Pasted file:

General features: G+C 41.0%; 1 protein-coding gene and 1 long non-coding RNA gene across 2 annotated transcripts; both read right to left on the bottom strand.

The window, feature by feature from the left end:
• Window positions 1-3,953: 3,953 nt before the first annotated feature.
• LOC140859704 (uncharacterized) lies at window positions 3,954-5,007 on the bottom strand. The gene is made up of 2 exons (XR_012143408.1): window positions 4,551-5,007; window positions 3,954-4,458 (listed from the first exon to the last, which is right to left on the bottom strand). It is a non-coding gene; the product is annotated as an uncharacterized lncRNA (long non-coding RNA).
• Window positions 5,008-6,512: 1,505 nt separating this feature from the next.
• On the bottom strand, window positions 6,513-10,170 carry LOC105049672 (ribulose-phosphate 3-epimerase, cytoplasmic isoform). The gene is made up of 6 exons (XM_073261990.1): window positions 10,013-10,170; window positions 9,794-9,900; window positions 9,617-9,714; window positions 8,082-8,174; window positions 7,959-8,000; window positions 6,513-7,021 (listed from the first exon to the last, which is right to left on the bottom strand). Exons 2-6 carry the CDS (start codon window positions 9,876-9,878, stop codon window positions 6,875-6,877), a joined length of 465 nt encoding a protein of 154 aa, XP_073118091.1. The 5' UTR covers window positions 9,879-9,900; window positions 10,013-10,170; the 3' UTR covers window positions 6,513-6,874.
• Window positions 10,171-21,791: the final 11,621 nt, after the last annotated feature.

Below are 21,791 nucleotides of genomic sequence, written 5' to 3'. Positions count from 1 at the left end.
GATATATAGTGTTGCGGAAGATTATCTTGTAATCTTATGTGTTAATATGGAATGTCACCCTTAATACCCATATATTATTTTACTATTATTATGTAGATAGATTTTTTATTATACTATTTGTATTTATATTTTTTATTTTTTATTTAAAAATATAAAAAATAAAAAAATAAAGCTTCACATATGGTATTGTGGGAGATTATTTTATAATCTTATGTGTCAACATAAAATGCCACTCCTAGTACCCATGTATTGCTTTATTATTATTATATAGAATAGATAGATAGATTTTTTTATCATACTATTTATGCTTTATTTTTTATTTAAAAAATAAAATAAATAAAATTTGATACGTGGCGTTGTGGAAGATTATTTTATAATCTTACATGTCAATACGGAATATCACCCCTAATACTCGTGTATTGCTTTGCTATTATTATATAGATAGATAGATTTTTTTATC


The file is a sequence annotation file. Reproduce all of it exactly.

General features: G+C 41.0%; 1 protein-coding gene and 1 long non-coding RNA gene across 2 annotated transcripts; both read right to left on the bottom strand.

The window, feature by feature from the left end:
• Window positions 1-3,953: 3,953 nt before the first annotated feature.
• LOC140859704 (uncharacterized) lies at window positions 3,954-5,007 on the bottom strand. The gene is made up of 2 exons (XR_012143408.1): window positions 4,551-5,007; window positions 3,954-4,458 (listed from the first exon to the last, which is right to left on the bottom strand). It is a non-coding gene; the product is annotated as an uncharacterized lncRNA (long non-coding RNA).
• Window positions 5,008-6,512: 1,505 nt separating this feature from the next.
• On the bottom strand, window positions 6,513-10,170 carry LOC105049672 (ribulose-phosphate 3-epimerase, cytoplasmic isoform). The gene is made up of 6 exons (XM_073261990.1): window positions 10,013-10,170; window positions 9,794-9,900; window positions 9,617-9,714; window positions 8,082-8,174; window positions 7,959-8,000; window positions 6,513-7,021 (listed from the first exon to the last, which is right to left on the bottom strand). Exons 2-6 carry the CDS (start codon window positions 9,876-9,878, stop codon window positions 6,875-6,877), a joined length of 465 nt encoding a protein of 154 aa, XP_073118091.1. The 5' UTR covers window positions 9,879-9,900; window positions 10,013-10,170; the 3' UTR covers window positions 6,513-6,874.
• Window positions 10,171-21,791: the final 11,621 nt, after the last annotated feature.

Below are 21,791 nucleotides of genomic sequence, written 5' to 3'. Positions count from 1 at the left end.
GATATATAGTGTTGCGGAAGATTATCTTGTAATCTTATGTGTTAATATGGAATGTCACCCTTAATACCCATATATTATTTTACTATTATTATGTAGATAGATTTTTTATTATACTATTTGTATTTATATTTTTTATTTTTTATTTAAAAATATAAAAAATAAAAAAATAAAGCTTCACATATGGTATTGTGGGAGATTATTTTATAATCTTATGTGTCAACATAAAATGCCACTCCTAGTACCCATGTATTGCTTTATTATTATTATATAGAATAGATAGATAGATTTTTTTATCATACTATTTATGCTTTATTTTTTATTTAAAAAATAAAATAAATAAAATTTGATACGTGGCGTTGTGGAAGATTATTTTATAATCTTACATGTCAATACGGAATATCACCCCTAATACTCGTGTATTGCTTTGCTATTATTATATAGATAGATAGATTTTTTTATC